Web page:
Is SAS really worth ten times revenue? Certainly not. SAS’ compound annual revenue growth rate over the past twenty years is around 10%, which suggests a revenue multiplier of a little under 4X at current valuations (see graph below). Of course, that assumes SAS’ past revenue growth rate is a good indicator of its future growth, which is a stretch when you consider the saturation of its market, increased competition and limited customer response to “game-changing” new products.
One obstacle to sale of the company is Goodnight’s stated unwillingness to sell to buyers who might cut headcount. SAS’ company culture is the subject of business school case studies and the like, but the unfortunate truth is that SAS’ revenue per employee badly lags the IT industry, as shown in the table below. SAS appears to be significantly overstaffed relative to revenue compared to other companies in the industry, and markedly so compared to any likely acquirer.
One could speculate about the causes of this relatively low revenue per employee — I won’t — but an acquiring company will expect this to improve. Flogging the business for more sales seems like pushing on a string — according to company insiders, SAS employs more people in its Marketing organization than in its Research and Development organization. An acquirer will likely examine SAS’ product line, which consists of a few strong performers — the “Legacy” SAS software, such as Base and STAT — and a long list of other products, many of which do not seem to be widely used. Rationalization of the SAS product line — and corresponding headcount — will likely be Job One for an acquirer.
So what’s ahead for SAS?
One option: Goodnight can simply donate his ownership interest in SAS to a charitable trust, which would continue to manage the business much the way Hershey Trust manages Hershey Foods. This option would be least disruptive to customers and employees, and the current management team would likely stay in place (if the Board is stacked with insiders, locals and friends). It’s anyone’s guess how likely this is; such a move would be consistent with Goodnight’s public statements about philanthropy, but unlike Larry Ellison, Goodnight hasn’t signed Warren Buffett’s Giving Pledge.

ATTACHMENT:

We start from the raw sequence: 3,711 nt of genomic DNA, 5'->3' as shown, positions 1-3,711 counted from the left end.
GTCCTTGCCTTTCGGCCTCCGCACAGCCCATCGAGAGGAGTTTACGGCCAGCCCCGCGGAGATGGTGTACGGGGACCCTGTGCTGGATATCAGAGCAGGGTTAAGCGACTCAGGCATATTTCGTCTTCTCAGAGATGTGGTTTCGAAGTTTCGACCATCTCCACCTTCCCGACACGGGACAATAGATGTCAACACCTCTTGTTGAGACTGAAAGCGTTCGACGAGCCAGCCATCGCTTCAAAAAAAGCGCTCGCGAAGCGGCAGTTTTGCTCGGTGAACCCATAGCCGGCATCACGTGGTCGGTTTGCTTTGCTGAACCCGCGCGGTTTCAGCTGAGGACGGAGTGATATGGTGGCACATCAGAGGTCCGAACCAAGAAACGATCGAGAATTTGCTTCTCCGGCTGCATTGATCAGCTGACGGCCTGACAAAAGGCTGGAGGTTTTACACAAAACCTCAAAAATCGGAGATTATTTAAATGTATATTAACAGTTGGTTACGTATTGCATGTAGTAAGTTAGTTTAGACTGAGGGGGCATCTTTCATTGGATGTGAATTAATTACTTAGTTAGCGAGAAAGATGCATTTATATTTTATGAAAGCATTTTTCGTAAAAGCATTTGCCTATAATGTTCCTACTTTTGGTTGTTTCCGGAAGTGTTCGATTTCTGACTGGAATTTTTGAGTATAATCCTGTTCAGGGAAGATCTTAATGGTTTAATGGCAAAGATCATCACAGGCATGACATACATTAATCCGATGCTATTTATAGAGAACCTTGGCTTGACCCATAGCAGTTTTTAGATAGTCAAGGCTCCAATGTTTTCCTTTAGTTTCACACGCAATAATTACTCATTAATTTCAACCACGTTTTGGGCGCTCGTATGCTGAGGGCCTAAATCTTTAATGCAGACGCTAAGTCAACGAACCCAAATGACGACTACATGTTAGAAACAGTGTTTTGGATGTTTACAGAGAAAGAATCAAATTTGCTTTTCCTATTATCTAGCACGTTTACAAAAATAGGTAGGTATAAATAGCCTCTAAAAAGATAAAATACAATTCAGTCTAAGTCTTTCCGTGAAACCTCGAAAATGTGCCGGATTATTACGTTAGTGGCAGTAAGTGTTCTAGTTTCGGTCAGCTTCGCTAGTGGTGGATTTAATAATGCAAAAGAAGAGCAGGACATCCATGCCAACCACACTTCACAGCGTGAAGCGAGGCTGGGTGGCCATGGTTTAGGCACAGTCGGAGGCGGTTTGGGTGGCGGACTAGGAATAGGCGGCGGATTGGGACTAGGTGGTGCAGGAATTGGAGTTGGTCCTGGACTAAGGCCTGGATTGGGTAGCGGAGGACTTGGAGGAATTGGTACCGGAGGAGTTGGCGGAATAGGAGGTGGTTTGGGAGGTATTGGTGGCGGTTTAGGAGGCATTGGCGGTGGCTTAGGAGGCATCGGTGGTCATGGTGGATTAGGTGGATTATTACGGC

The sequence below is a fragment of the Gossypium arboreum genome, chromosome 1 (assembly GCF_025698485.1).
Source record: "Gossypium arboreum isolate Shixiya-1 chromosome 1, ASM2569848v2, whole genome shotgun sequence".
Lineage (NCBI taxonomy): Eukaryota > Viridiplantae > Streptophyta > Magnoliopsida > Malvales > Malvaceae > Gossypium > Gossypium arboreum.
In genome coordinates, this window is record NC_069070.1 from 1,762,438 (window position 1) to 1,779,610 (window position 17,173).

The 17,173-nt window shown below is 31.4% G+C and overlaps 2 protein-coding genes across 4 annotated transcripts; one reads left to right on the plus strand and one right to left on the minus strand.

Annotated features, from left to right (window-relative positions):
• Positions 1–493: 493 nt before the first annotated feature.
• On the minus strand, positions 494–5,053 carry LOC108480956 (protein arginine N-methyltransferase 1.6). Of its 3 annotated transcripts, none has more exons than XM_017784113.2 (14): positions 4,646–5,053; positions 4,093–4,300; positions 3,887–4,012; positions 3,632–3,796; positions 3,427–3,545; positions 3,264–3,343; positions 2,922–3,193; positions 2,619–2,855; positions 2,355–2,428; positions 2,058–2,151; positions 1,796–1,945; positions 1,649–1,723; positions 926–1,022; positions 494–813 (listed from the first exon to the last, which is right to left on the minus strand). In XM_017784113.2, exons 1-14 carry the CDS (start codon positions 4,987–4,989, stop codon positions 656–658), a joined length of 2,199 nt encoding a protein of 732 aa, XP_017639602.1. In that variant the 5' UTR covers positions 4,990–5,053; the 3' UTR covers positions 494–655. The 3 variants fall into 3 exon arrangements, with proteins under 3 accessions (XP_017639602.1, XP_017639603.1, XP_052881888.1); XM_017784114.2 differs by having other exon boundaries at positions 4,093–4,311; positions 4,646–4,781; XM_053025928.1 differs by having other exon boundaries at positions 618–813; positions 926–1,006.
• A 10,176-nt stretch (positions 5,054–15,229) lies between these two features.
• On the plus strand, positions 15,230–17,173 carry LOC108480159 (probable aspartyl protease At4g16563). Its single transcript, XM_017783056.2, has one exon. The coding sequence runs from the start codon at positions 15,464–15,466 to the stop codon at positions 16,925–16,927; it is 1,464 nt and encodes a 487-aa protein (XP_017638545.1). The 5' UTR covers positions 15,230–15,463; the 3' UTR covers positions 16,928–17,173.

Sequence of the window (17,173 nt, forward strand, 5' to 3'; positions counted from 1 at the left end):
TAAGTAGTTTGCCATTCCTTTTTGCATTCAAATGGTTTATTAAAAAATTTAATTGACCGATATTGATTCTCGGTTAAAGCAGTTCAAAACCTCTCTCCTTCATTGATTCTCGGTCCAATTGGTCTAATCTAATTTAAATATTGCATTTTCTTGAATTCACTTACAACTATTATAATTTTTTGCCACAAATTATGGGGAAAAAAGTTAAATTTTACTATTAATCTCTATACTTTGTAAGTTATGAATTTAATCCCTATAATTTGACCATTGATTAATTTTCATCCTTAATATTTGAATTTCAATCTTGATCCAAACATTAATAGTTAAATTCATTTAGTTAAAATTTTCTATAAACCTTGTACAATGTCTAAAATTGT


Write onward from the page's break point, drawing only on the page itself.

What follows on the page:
But if Goodnight needs the cash, or wants his heirs to inherit something, a buyer must be found. Another plausible option consistent with Goodnight’s belief in the virtues of private ownership would be a private equity led buyout. The problem here is that while private equity investors might be willing to put up with either low sales growth or low employee productivity, they won’t tolerate both at the same time. A private equity investor would likely treat the Legacy SAS software as a cash cow, kill off or spin off the remaining products, and shed assets. The rock collection and the culinary farm will be among the first to go.
There are a limited number of potential corporate buyers. IBM, H-P, Oracle, Dell and Intel all sell hardware that supports SAS software, and all have a vested interest in SAS, but it seems unlikely that any of these will step up and buy the company. Twice rebuffed, IBM has moved on from SAS, reporting double-digit growth in business analytics revenue while SAS struggles to put up single digits. H-P and Dell have other issues at the moment. Oracle could easily put up $10 billion in cash to buy SAS, and Oracle’s analytic story would benefit if SAS were added to the mix, but I suspect that Oracle doesn’t think it needs a better analytics story.
SAP has the resources to acquire SAS; a weak dollar favors acquirers from outside of the United States. Such a transaction would add to SAP’s credibility in analytics, which isn’t strong (the recently announced acquisition of KXEN notwithstanding). Until recently, there was no formal partnership between the two companies, and SAS executives spent the better part of the last SAS Global Forum strutting around the stage sniping at SAP HANA. It will be interesting to see how this alliance develops.
A reader on Twitter asks: what about employee ownership? Well, yes, but if Goodnight wants to sell the company, the employees would need to come up with the market price of $10-11 billion. That works out to about $750,000 for each employee. There are investors who would consider lending the capital necessary for an employee-led buyout, but they would subject the business and its management to the same level of scrutiny as an independent buyer.